At $2.25 per single, $14.75 for seven or $24.45 for 12, Thierry’s macarons are not extravagantly priced, being perhaps slightly above the city average. One thing to note about Thierry’s macarons is that they are sizable – about 20-30% larger than other macarons we compared them to – rendering them quite reasonable. Indeed, a pair of macarons should make for a decent-sized snack.
Our sampling included four flavors of macaron. First was Earl Grey, which was aromatic, with even subtle hints of lavender and bergamot being detectable through the sugar and the buttercream. The taste of the macaron was nicely balanced, as the tea tannin helped to curb any excess sugariness on the palate.
Next up was lemon cherry. This was one of the favorites as the lemon flavor really shone through in the buttercream – it was remarkably tart, which was refreshing as macarons tend to be on the highly sweet side. At the very center of the macaron was a sweetened cherry, the flavor of which exploded on the tongue once the cream’s subsided. As such, there was quite a nice contrast of tastes on the tongue, adding a highly-desired variety.
Cassis was also a winner. Dark and jammy, but still with the tartness only black currants can have, the sheer flavor of fruit moved across the palate swiftly, overwhelming but not taxing the senses with an excess amount of sugar or sourness.
A little bit of a disappointment, pink praline was subtle and mild. As a positive, the cream was quite nicely shining through the sugar, giving the macaron a rounded, mellow flavor. However, the flavor of nuts was almost imperceptible, which is odd for a treat that is supposed to carry the flavor of sweetened almonds.
The finish of the macarons was very firm – while it did disintegrate if teeth put pressure on it, the meringue sat on the tongue rather than dissolve, giving this more of a cookie feel. I would suspect these to have an Italian style to their making, but the macarons did carry a sheen, which makes me wonder if the meringue was indeed French. This definitely added substance, which worked really well with the fruit flavours since the solidity made sure that the latent sweetness of fruit did not overwhelm the palate. However, with lighter notes, the structure was a mixed result – while the herbs present in the tea macaron shone through, it arguably obscured the nuttiness that one may have been seeking in the praline.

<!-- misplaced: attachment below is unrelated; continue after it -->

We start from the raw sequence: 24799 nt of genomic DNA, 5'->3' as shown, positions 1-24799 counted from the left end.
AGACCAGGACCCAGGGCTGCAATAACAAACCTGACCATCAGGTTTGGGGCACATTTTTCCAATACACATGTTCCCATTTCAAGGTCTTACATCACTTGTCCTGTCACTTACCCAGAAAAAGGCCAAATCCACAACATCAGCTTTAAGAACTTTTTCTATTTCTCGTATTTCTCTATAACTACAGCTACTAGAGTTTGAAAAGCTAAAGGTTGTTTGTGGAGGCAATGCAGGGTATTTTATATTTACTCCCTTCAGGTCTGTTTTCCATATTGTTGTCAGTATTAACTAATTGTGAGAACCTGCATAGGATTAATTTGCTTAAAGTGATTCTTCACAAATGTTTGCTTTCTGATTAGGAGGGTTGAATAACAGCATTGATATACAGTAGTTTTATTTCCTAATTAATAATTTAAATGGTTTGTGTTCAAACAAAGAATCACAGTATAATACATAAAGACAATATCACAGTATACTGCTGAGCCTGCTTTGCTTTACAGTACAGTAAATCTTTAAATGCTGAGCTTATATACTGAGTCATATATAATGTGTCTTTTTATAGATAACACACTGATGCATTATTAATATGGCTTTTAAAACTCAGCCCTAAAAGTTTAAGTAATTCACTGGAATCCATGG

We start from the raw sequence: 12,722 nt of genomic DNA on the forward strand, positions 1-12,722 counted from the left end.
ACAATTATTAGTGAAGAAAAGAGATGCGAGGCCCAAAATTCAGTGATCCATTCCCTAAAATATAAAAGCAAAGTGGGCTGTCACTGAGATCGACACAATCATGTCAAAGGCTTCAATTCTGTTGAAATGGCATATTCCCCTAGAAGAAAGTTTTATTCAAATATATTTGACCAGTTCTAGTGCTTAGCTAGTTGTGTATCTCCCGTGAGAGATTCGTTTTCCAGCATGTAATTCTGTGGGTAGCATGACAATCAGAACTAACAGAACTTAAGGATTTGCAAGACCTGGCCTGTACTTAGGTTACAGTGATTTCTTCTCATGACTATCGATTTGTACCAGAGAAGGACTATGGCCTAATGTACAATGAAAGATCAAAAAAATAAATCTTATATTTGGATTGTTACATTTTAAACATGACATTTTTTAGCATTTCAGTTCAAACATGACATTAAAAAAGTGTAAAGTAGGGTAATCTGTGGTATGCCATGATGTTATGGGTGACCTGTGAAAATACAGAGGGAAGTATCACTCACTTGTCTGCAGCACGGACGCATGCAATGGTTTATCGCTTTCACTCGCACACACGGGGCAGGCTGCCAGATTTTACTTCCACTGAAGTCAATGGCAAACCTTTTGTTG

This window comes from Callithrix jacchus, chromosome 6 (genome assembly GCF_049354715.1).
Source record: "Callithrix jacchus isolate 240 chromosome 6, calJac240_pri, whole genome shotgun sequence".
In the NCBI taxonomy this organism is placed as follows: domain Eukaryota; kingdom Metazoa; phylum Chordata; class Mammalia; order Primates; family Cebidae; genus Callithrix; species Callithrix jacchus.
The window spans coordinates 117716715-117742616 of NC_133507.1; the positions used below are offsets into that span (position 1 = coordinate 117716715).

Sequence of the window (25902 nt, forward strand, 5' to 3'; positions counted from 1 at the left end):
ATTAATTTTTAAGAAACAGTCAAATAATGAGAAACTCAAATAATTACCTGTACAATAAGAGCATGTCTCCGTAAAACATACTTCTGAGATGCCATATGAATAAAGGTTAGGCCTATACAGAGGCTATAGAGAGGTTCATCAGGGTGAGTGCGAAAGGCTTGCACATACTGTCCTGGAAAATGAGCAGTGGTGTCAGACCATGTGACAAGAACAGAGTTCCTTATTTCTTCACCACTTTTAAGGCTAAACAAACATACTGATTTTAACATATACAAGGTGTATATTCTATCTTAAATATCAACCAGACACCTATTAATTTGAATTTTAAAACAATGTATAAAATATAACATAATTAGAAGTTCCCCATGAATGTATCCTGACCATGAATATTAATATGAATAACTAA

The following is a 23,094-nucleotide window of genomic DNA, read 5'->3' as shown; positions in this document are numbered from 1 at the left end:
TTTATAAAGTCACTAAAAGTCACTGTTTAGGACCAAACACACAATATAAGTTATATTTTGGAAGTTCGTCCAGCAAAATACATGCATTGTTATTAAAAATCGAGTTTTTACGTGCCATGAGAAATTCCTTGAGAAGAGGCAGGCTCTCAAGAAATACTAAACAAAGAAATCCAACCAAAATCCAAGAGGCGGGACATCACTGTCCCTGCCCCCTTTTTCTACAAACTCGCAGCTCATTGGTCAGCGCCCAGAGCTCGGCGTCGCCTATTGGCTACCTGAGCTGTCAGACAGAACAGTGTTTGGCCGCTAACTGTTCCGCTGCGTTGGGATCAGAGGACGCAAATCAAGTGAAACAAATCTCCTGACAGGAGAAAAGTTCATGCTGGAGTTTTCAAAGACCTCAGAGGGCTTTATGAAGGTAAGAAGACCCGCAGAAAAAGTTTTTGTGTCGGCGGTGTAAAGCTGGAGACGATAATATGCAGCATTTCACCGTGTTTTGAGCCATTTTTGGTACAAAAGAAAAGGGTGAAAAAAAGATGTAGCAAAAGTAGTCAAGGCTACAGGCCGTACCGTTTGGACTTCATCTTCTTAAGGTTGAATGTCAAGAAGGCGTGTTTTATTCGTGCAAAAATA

From the tasting, it is quite clear as to why Thierry is considered one of the best macaron producers in Vancouver. The flavors were quite consistent overall, the finishing of the meringues and fillings working to create balances rather than contrasts or even struggles of flavours. However, one of the problems with Thierry was that there was not enough variety of macaron available. Daily, there tends to be four flavors, which means a limited selection – most makers tend to have eight or more flavors, and even Whole Foods (whose line carried will be reviewed later) carries five.
That being said, saying that a patissier has a problem because they don’t make enough versions of their delicious treat is probably a problem most in the sweets world would recommend.
Thierry’s website can be found at http://www.thierrychocolates.com/.
If there are any macarons that you’d like reviewed, just let us know!